Home News Over 100 trained to roll out filaria impact survey
The scheduled implementation of the 2023 Ivermectin, Diethylcarbamazine and Albendazole (IDA) Impact Survey (IIS) to confirm Guyana’s Lymphatic Filariasis (LF) infection status will be conducted by over 100 trained field agents.
The Pan American Health Organisation/World Health Organisation (PAHO/WHO), Centers for Disease Control and Prevention (CDC), and Task Force for Global Health (TFGH), in collaboration with the Ministry of Health (MOH), conducted a week-long in-person training in preparation for the survey.
The survey is to confirm that the Lymphatic Filariasis (LF) infection status has been reduced to a level where it can be considered as no longer a public health issue in Guyana and subsequently continue with other key activities towards certification of its elimination in the country.
Some 130 participants were selected and trained on the concepts, methods, and tools to implement IIS in Guyana, which will roll out in February and April. The team also implemented a two-day pilot in a selected location in Central Georgetown to conduct validation of the sampling procedures and survey questions, laboratory testing, data entry, estimation of the duration of the data collection, and to understand, detect, and prevent imminent challenges that could arise during the fieldwork.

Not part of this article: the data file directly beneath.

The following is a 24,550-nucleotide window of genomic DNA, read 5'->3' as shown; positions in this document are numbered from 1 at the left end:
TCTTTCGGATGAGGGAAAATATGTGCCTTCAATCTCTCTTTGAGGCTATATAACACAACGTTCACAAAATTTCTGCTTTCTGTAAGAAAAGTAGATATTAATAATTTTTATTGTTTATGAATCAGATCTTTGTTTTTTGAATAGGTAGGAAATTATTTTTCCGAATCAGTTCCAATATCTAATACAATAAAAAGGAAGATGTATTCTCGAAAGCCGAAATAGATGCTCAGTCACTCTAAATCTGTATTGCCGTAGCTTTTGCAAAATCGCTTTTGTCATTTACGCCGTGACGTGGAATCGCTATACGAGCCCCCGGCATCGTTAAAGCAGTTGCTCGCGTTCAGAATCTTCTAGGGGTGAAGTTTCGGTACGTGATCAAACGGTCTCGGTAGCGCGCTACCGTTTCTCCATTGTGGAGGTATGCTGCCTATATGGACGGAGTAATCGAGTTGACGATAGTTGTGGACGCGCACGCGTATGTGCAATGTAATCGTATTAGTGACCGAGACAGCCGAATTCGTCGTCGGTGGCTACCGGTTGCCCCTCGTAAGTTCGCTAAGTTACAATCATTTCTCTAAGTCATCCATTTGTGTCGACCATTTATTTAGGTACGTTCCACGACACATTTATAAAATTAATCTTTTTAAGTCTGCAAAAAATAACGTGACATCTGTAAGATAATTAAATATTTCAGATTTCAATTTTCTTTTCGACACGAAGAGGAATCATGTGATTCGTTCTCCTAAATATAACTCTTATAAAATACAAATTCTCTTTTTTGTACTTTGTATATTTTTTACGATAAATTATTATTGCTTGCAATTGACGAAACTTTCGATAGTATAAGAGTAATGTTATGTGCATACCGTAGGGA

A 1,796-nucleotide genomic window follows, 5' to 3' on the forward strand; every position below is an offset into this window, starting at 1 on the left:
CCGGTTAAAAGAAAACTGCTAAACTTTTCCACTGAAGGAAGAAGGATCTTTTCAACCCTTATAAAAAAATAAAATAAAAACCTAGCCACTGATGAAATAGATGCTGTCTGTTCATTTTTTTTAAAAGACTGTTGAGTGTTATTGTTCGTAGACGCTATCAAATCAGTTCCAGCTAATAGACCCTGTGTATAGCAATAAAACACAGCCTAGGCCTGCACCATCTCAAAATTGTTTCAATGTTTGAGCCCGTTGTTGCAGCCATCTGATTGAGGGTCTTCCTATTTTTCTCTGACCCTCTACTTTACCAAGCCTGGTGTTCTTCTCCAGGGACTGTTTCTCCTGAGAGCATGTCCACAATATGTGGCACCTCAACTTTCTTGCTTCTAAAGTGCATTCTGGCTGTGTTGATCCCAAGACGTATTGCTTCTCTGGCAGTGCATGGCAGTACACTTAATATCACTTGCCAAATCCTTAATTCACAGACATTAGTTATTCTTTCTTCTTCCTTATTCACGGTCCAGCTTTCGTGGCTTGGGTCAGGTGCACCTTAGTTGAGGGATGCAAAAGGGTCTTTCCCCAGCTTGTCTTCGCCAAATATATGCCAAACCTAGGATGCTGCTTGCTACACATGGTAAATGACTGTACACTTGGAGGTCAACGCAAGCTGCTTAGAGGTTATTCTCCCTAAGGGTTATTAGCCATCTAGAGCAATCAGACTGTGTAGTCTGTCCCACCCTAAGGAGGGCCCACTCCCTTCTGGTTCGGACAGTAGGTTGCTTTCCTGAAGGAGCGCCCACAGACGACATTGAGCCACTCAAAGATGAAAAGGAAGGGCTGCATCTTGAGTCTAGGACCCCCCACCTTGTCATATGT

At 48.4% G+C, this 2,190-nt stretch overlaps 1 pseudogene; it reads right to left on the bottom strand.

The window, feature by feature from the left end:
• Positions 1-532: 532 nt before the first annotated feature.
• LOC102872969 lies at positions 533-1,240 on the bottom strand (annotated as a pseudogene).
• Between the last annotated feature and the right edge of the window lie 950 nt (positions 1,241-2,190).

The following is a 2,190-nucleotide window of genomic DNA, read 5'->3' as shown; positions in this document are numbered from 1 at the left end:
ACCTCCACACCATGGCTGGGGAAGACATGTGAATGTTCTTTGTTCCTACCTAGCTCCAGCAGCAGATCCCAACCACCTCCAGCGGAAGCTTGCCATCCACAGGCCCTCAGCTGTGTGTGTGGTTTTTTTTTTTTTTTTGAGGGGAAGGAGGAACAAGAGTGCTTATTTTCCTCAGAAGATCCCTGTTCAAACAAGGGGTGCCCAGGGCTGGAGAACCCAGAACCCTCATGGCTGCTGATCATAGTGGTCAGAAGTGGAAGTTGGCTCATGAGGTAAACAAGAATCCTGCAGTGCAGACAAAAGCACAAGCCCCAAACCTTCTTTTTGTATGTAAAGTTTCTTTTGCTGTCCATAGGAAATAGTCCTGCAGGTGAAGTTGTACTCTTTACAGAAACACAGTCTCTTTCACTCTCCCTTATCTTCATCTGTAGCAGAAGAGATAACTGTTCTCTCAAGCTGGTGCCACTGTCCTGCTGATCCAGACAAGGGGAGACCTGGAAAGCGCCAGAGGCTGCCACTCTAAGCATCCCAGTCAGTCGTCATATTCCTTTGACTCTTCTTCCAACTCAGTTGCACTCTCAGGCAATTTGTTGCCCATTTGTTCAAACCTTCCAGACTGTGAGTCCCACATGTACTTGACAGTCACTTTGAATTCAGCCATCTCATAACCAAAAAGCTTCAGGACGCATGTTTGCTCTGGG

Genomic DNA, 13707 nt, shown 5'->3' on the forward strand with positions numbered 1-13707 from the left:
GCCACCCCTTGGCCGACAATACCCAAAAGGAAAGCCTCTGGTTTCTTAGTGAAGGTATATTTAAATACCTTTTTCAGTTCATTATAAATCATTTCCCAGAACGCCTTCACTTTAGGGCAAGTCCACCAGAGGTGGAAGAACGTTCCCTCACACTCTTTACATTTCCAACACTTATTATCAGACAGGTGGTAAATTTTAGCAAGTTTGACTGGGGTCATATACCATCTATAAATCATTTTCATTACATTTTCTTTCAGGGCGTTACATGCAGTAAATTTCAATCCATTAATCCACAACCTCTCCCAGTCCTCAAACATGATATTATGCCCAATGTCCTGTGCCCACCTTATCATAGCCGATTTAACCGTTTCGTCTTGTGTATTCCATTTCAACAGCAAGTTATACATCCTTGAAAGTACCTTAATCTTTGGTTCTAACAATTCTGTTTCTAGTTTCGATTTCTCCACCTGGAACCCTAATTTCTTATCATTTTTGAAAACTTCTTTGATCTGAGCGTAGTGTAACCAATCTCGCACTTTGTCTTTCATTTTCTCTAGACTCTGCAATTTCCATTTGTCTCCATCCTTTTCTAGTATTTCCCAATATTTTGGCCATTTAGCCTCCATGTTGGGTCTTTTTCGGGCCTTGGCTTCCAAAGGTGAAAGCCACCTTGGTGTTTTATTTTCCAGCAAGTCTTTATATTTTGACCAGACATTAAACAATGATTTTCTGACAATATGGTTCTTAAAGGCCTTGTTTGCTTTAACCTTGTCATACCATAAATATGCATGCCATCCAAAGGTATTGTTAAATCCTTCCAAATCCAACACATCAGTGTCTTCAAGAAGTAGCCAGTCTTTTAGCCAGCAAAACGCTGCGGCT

PAHO shared that Guyana is one of four countries in the Region of the Americas where LF caused by Wuchereria bancrofti is still endemic. In 2018, based on the evidence of the effectiveness and safety of the IDA regimen, the Ministry of Health, Guyana, decided to use the triple medication in the eight endemic areas (implementation units, IUs).
“The upcoming IIS is the first in a series of surveys to assess LF transmission in the country. Guyana’s trailblazing efforts on LF elimination are part of its commitment to champion integrated disease elimination stated in its National Action Plan for Neglected Infectious Diseases 2022 – 2027,” PAHO stated.
Persons eligible to participate are adults aged 20 and over, and persons who have agreed to participate. They can assist by volunteering to be part of the survey, signing a consent letter and giving a finger prick sample to assess their current filaria status.
If a person decides to participate, they will be asked questions such as age, nationality and filaria mass drug administration participation after giving their consent. Thereafter, a prick will be given on the lesser used hand and a small amount of blood will be taken. This result will be ready within three days.
Individuals diagnosed with filaria will be given free treatment to get rid of the infection. Treatment will include Albendaole, DEC, and Ivermectin – tablets which kill young worms and sterilise adult worms. Results of the test will only be known to the individual and the principal investigator of the study. Samples will be processed using barcodes and stored in an encrypted electronic file.